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A few years back, cryptojacking and cryptomining emerged as
relatively low-effort ways to profit by hijacking another’s computing
resources. Today, cloudjacking and cloud mining capitalize on similar
principles, only by targeting the near infinite resources of the cloud to
generate revenue for attackers. Knowing this growing threat is key to maintaining
cyber resilience.

Enterprise-level organizations make especially attractive
cloudjacking targets for a few reasons. As mentioned, the computing power of
cloud networks is effectively limitless for all but the most brazen
cybercriminals.

Additionally, excess electricity consumption, one of the
most common tipoffs for smaller scale cryptojacking attacks, often goes
unnoticed at the scale large corporations are used to operating. The same goes
for CPU.

Careful threat actors can also throttle back the amount of
resources they’re ripping off—when attacking a smaller organization, for
instance—to avoid detection. Essentially, the resources stolen at any one time in
these attacks are a drop in the Pacific Ocean to their largest targets. Over
time, though, and depending on particulars of a usage contract, the spend for
CPU used can really add up.

“Hackers have definitely transitioned away from launching
ransomware attacks indiscriminately,” says Webroot threat analyst Tyler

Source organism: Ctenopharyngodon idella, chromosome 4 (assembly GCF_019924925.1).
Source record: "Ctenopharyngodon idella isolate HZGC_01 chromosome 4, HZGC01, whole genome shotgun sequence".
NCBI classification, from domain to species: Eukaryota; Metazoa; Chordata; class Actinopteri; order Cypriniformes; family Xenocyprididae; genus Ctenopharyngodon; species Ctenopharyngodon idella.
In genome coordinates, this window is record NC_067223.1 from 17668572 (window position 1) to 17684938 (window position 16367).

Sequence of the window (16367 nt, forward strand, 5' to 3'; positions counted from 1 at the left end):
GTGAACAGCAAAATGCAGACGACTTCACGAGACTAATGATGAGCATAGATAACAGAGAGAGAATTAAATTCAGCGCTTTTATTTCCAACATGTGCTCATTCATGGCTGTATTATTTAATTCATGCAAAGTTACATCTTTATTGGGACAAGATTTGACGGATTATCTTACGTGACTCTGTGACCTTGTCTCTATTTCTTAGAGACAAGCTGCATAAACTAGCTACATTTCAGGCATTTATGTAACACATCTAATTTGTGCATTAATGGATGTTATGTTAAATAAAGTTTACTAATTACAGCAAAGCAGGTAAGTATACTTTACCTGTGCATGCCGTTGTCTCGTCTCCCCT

Moffitt. “It used to be, ‘everybody gets the same payload, everyone has the
same flat-rate ransom.’

“That’s all changed. Now, ransomware actors want to go after
businesses with large attack surfaces and more pocketbook money than, say,
grandma’s computer to pay if they’re breached. Cloud is essentially a new
market.”

High-profile cloudjacking incidents

Arguably the most famous example of cloudjacking, at least
in terms of headlines generated, was a 2018
attack
on the electric car manufacturers Tesla
. In that incident,
cybercriminals were discovered running malware to leech the company’s Amazon
Web Service cloud computing power to mine cryptocurrency.

Even with an organization of Tesla’s scale, the attackers reportedly
used a throttling technique to ensure their operations weren’t uncovered.
Ultimately, they were reported by a third-party that was compensated for their
discovery.  

More recently, the hacking group TeamTNT developed a worm
capable of stealing AWS credentials and implanting
cloudjacking malware
on systems using the cloud service. It does this by
searching for accounts using popular development tools, like Docker or
Kubernets, that are both improperly configured and running AWS, then
performing a few simple searches for the unencrypted credentials.

TeamTNT’s total haul remains unclear, since it can spread
it’s ‘earnings’ across multiple crypto wallets. 
The fear though, now that a proven tactic for lifting AWS credentials is
out in the wild, is that misconfigured cloud accounts will become prime targets
for widespread illicit cloud mining.

SMBs make attractive targets, too

Hackers aren’t just launching cloudjacking attacks
specifically against storage systems and development tools. As with other
attack tactics, they often see MSPs and small and medium-sized businesses
(SMBs) as attractive targets as well.

“Several attacks in the first and second quarters of 2019
involved bad actors hijacking multiple managed service providers,” says
Moffitt. “We saw that with Sodonakibi and GrandCrab. The same principles apply
here. Hacking a central, cloud-based property allows attackers to hit dozens
and potentially hundreds of victims all at once.”